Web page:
The number of deputies who voted in favour of the measure was 97, with only 36 opposing the increase and two TDs abstaining.

Accordingly, both petrol and diesel increased by 2 cent a litre at midnight.

The move was part of a Government plan to increase the price of carbon from €20 to €80 a tonne by 2030.

The increase will come into effect for other fuels from May next year after the winter heating season.

Mr Donohoe said the funds raised would be ring-fenced to fund new climate action measures.

Some key taxation elements of Budget 2020 were passed by the Dáil last night, including the controversial increase in the carbon tax. 

The number of deputies who voted in favour of the measure was 97, with only 36 opposing the increase and two TDs abstaining.

Accordingly, both petrol and diesel increased by 2 cent a litre at midnight.

The move was part of a Government plan to increase the price of carbon from €20 to €80 a tonne by 2030.

People Before Profit TD Richard Boyd Barrett said the €6 increase in the tax was regressive and punitive.

He said it would increase fuel bills for those who are struggling.

However, Green Party leader Eamon Ryan said it did not go far enough, saying it was a status quo Budget from a status quo Government.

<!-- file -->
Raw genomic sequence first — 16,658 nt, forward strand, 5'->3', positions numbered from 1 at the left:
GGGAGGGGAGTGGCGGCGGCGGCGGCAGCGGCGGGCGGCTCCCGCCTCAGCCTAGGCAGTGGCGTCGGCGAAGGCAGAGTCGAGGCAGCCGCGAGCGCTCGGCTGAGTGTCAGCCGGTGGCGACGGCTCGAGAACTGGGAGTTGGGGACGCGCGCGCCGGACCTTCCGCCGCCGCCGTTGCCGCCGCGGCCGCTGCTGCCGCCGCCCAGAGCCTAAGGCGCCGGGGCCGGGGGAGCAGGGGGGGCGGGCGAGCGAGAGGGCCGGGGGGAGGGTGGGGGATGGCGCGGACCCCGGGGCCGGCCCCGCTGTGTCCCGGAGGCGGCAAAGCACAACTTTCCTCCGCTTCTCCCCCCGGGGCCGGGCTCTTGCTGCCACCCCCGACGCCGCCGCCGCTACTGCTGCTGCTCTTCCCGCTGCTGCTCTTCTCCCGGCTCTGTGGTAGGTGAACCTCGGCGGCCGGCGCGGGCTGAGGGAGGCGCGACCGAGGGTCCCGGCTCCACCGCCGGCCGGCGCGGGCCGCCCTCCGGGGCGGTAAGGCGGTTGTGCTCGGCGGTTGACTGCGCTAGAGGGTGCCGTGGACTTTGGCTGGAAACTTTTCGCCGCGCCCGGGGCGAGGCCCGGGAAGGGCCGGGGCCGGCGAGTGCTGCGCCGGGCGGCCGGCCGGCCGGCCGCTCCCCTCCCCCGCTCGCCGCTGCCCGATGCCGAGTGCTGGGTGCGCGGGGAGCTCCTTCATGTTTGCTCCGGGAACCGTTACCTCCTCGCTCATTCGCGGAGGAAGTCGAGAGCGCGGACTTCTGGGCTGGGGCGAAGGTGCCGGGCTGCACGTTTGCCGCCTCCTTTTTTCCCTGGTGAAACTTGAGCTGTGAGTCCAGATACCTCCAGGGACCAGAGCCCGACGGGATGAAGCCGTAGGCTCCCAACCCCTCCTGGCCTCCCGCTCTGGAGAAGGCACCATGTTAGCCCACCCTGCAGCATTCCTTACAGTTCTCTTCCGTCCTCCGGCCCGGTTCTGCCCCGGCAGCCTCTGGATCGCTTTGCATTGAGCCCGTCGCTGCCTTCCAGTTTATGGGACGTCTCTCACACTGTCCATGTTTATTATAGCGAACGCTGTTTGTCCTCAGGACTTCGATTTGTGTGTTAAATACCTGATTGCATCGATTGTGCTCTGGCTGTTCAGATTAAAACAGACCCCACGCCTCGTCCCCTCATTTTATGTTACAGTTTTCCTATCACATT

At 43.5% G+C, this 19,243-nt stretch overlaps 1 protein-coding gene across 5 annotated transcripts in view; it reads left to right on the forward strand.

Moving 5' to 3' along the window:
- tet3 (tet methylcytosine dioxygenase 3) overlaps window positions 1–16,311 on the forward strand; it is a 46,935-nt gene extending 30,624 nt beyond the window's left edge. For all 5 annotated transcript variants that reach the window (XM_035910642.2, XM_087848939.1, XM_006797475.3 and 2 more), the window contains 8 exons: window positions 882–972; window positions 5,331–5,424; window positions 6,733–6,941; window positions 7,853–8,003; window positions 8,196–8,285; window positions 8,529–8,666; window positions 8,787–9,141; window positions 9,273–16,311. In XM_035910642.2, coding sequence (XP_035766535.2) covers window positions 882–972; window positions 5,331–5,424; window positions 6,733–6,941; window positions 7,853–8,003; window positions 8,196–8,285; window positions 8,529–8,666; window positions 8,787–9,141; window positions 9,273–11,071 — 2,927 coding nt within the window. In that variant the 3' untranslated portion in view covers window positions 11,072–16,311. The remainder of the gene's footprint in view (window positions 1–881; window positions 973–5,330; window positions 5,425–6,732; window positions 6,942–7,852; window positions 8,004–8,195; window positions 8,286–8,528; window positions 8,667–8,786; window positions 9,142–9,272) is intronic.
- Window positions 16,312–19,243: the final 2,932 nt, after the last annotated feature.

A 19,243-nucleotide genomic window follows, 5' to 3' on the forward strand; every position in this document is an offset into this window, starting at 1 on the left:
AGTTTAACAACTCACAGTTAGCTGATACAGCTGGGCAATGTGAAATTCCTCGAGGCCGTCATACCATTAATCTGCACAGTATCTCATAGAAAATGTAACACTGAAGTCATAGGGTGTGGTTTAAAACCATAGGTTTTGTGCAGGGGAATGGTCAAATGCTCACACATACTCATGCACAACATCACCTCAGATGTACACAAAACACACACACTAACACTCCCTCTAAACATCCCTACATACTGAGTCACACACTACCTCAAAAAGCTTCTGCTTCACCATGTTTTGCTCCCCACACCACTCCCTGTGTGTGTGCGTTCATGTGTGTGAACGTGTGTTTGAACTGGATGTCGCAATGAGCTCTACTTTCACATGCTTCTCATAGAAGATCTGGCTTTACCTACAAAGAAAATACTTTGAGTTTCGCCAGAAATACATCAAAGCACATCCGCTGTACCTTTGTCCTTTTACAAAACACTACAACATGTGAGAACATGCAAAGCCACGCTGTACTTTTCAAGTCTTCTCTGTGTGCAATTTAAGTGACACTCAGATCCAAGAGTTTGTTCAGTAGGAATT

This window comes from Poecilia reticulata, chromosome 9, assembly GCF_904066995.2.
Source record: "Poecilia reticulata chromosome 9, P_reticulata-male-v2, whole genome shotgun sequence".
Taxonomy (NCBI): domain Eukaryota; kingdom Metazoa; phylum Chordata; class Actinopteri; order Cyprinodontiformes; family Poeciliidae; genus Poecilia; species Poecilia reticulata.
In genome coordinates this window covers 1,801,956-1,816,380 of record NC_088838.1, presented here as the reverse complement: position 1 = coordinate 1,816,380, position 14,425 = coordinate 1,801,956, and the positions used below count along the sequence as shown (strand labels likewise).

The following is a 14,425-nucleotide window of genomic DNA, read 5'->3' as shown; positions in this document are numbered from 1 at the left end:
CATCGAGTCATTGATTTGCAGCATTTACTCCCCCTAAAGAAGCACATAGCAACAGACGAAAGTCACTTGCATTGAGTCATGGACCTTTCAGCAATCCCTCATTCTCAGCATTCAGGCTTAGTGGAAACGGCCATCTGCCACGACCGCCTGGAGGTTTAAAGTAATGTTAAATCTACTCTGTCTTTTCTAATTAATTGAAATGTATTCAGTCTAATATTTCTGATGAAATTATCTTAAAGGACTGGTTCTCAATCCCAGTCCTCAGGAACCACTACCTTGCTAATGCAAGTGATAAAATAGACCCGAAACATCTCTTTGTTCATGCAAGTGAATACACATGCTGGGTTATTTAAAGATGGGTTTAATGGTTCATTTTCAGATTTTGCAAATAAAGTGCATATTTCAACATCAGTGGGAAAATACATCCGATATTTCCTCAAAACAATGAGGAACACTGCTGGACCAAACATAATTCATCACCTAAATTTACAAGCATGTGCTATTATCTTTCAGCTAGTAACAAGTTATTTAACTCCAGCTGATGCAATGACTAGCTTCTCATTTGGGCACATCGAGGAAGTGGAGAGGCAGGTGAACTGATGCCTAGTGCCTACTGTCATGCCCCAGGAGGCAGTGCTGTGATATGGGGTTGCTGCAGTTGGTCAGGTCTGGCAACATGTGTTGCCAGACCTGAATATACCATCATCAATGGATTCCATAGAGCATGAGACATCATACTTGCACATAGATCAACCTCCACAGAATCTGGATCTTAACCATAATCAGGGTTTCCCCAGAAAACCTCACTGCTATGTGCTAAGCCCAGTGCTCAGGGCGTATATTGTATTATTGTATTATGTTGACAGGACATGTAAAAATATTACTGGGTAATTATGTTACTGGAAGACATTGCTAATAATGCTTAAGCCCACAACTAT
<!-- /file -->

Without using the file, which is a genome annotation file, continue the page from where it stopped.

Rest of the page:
He said it did very little when it comes to tackling climate change.

Sinn Féin's Finance spokesperson Pearse Doherty said the Budget should have done more to give workers and families a break.

Labour leader Brendan Howlin said the poorest cohort of people would be worse off as a result of Budget 2020.

Other measures that were passed included increasing the price of 20 cigarettes by 50 cent, hiking the bank levy and also increasing stamp duty on the sale of non-residential property by 1.5%.

There were also measures passed to counter tax avoidance by large real estate funds. 

Social Democrats co-leader Roisin Shortall said her party fully recognises the huge challenges facing the country in respect of Brexit, but the threat should not be used as some kind of cover for the Government in not addressing domestic issues in the Budget.

Speaking on RTÉ's Morning Ireland, she said there were a number of challenges such as the housing crisis and serious problems within the health service and what was seen yesterday was an attempt to ignore these issues or address them adequately.

The Chief Executive of Irish Rural Link said rural communities are disappointed with the increase in carbon tax. 

Séamus Boland said people will "take it on the chin" but the tax, which is designed to change behaviour, probably will not have the required effect because most people cannot afford to change. 

Mr Boland added that the cost is even greater for households dependent on home heating oil and called for retrofitting to be made available "across the board" to low income households.

Further statements on the Budget will be heard in the Dáil shortly after midday, while Minister Donohoe will be on RTÉ's Today with Sean O'Rourke from 10am.

Additional reporting: Paul Cunningham, Mary Regan, PA